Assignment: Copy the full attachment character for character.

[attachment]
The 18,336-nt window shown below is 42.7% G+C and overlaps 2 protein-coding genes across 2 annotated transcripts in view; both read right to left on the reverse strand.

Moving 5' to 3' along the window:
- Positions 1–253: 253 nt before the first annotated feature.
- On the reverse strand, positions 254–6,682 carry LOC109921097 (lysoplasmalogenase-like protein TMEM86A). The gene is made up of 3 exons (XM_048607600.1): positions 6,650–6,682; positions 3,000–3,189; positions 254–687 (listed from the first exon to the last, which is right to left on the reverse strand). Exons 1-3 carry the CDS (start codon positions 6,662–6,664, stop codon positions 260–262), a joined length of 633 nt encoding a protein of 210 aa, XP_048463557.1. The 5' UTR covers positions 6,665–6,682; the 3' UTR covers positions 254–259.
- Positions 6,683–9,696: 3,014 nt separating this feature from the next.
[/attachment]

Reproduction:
The 18,336-nt window shown below is 42.7% G+C and overlaps 2 protein-coding genes across 2 annotated transcripts in view; both read right to left on the reverse strand.

Moving 5' to 3' along the window:
- Positions 1–253: 253 nt before the first annotated feature.
- On the reverse strand, positions 254–6,682 carry LOC109921097 (lysoplasmalogenase-like protein TMEM86A). The gene is made up of 3 exons (XM_048607600.1): positions 6,650–6,682; positions 3,000–3,189; positions 254–687 (listed from the first exon to the last, which is right to left on the reverse strand). Exons 1-3 carry the CDS (start codon positions 6,662–6,664, stop codon positions 260–262), a joined length of 633 nt encoding a protein of 210 aa, XP_048463557.1. The 5' UTR covers positions 6,665–6,682; the 3' UTR covers positions 254–259.
- Positions 6,683–9,696: 3,014 nt separating this feature from the next.